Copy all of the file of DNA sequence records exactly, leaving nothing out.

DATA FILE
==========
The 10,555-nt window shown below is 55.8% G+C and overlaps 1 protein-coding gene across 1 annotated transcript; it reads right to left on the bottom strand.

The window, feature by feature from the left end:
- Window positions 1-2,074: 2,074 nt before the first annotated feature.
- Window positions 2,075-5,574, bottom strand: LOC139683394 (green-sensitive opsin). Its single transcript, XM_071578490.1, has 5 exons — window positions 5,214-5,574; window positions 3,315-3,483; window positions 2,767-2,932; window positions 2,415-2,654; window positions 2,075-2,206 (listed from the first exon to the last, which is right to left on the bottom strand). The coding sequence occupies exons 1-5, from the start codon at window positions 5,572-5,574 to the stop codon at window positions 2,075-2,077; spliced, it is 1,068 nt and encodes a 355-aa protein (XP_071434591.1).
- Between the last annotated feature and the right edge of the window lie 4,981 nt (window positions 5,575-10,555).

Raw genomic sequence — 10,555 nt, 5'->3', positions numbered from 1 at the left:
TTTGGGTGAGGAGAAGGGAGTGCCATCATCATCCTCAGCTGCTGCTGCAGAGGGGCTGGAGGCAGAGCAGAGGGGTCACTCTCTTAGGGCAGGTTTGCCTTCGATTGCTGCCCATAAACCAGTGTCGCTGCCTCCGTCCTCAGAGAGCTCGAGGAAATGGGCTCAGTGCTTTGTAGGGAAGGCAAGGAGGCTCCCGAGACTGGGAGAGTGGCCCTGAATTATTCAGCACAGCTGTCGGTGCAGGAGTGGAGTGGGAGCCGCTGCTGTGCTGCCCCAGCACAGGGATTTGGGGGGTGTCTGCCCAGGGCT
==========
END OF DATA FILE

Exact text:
The 10,555-nt window shown below is 55.8% G+C and overlaps 1 protein-coding gene across 1 annotated transcript; it reads right to left on the bottom strand.

The window, feature by feature from the left end:
- Window positions 1-2,074: 2,074 nt before the first annotated feature.
- Window positions 2,075-5,574, bottom strand: LOC139683394 (green-sensitive opsin). Its single transcript, XM_071578490.1, has 5 exons — window positions 5,214-5,574; window positions 3,315-3,483; window positions 2,767-2,932; window positions 2,415-2,654; window positions 2,075-2,206 (listed from the first exon to the last, which is right to left on the bottom strand). The coding sequence occupies exons 1-5, from the start codon at window positions 5,572-5,574 to the stop codon at window positions 2,075-2,077; spliced, it is 1,068 nt and encodes a 355-aa protein (XP_071434591.1).
- Between the last annotated feature and the right edge of the window lie 4,981 nt (window positions 5,575-10,555).

Raw genomic sequence — 10,555 nt, 5'->3', positions numbered from 1 at the left:
TTTGGGTGAGGAGAAGGGAGTGCCATCATCATCCTCAGCTGCTGCTGCAGAGGGGCTGGAGGCAGAGCAGAGGGGTCACTCTCTTAGGGCAGGTTTGCCTTCGATTGCTGCCCATAAACCAGTGTCGCTGCCTCCGTCCTCAGAGAGCTCGAGGAAATGGGCTCAGTGCTTTGTAGGGAAGGCAAGGAGGCTCCCGAGACTGGGAGAGTGGCCCTGAATTATTCAGCACAGCTGTCGGTGCAGGAGTGGAGTGGGAGCCGCTGCTGTGCTGCCCCAGCACAGGGATTTGGGGGGTGTCTGCCCAGGGCT